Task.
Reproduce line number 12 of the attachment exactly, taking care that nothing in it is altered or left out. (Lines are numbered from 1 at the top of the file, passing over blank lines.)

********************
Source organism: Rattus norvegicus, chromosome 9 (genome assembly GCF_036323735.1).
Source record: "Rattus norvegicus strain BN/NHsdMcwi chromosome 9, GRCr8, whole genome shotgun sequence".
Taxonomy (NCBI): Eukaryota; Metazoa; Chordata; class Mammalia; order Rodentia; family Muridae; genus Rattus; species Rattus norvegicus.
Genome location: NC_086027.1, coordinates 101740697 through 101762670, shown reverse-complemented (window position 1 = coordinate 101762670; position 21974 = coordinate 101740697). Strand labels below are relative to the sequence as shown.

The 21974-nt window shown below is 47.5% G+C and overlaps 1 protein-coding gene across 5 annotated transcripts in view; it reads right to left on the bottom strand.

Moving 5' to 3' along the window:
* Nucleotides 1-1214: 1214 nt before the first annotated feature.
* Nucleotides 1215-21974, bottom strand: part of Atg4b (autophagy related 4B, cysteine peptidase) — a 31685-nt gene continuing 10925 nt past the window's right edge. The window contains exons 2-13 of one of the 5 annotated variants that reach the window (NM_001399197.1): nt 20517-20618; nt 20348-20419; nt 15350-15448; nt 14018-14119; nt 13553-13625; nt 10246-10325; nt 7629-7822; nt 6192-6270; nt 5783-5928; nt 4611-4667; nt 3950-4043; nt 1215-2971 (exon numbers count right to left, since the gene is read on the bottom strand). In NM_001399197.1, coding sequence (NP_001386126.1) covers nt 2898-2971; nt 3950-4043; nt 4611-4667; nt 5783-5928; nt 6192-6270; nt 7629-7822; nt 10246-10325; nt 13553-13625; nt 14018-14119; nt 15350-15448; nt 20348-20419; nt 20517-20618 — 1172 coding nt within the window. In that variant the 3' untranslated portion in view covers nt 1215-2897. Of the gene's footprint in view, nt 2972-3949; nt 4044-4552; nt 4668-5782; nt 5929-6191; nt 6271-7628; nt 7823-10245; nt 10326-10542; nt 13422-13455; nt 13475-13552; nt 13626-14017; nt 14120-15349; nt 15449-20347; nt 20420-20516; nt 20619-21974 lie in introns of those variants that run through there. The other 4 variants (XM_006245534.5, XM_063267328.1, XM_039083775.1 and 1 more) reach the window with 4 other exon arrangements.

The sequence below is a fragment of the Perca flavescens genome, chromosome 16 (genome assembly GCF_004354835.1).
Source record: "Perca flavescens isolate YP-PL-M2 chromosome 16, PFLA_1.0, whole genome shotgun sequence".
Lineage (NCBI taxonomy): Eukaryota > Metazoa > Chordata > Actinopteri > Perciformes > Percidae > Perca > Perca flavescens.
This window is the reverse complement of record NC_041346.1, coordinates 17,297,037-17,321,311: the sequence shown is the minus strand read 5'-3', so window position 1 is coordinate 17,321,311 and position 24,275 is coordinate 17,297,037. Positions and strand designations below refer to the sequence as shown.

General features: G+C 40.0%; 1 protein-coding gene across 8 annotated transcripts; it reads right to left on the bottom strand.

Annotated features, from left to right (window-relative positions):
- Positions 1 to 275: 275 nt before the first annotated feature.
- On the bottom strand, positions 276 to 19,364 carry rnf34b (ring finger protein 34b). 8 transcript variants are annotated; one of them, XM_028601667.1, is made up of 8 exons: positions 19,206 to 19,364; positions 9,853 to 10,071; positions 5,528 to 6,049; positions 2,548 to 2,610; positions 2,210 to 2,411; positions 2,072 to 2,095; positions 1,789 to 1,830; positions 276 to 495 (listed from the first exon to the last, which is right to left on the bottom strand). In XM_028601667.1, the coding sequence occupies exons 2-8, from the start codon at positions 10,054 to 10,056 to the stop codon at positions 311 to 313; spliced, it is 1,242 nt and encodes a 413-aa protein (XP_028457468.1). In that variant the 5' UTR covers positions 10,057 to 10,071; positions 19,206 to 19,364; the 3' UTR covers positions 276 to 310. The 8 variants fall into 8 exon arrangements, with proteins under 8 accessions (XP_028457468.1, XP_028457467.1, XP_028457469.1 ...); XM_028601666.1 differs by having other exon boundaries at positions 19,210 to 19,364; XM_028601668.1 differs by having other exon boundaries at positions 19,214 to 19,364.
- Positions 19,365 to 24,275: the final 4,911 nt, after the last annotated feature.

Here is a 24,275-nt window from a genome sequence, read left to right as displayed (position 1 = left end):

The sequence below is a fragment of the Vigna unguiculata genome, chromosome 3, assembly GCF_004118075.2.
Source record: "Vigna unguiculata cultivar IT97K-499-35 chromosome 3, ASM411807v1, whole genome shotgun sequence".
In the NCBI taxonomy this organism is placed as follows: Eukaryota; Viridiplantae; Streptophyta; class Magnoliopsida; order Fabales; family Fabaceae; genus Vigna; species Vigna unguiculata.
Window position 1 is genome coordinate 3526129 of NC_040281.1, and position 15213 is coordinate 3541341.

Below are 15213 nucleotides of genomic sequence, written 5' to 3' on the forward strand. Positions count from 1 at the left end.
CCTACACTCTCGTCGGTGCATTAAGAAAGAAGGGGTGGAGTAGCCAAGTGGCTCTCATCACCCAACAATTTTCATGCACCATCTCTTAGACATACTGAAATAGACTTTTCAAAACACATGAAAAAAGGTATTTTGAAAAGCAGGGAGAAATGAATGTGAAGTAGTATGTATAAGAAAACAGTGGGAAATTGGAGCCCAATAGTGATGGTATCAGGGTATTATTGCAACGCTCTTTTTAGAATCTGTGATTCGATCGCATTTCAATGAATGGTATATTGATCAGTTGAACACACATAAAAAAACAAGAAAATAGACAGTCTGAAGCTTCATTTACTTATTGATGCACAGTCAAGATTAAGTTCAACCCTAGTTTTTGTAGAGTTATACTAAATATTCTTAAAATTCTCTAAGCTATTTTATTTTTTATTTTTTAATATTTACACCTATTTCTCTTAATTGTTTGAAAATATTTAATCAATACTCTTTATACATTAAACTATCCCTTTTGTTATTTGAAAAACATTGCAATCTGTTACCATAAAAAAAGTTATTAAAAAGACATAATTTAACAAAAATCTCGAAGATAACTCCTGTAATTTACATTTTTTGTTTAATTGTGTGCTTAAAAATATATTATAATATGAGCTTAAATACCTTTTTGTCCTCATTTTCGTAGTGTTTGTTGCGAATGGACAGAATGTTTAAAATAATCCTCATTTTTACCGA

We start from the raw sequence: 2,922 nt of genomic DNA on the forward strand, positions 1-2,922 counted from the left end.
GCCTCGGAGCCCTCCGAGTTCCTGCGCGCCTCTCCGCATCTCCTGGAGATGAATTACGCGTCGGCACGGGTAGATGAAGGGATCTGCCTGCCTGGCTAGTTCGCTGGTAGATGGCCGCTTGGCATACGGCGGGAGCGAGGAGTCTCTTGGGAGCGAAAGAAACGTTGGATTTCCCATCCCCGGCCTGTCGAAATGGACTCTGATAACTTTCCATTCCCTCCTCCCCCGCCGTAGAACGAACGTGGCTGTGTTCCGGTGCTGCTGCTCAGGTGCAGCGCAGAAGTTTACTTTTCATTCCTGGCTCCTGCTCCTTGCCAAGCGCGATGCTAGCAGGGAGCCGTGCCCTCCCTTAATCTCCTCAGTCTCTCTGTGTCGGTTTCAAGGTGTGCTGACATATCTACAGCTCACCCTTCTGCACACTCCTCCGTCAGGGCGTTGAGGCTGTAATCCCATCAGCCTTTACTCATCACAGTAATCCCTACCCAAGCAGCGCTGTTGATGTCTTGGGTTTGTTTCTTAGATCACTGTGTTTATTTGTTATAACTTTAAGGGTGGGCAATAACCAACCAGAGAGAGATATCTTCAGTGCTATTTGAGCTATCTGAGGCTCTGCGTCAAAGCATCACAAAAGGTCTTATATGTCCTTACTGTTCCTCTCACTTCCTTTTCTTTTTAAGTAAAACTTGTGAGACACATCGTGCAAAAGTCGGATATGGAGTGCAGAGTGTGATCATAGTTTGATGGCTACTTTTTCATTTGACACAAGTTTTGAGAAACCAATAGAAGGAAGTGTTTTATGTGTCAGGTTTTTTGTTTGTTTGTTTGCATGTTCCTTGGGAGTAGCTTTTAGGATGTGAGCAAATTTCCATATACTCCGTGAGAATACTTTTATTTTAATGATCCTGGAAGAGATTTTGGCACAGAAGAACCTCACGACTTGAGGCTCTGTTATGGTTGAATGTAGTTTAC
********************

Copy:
This window is the reverse complement of record NC_041346.1, coordinates 17,297,037-17,321,311: the sequence shown is the minus strand read 5'-3', so window position 1 is coordinate 17,321,311 and position 24,275 is coordinate 17,297,037. Positions and strand designations below refer to the sequence as shown.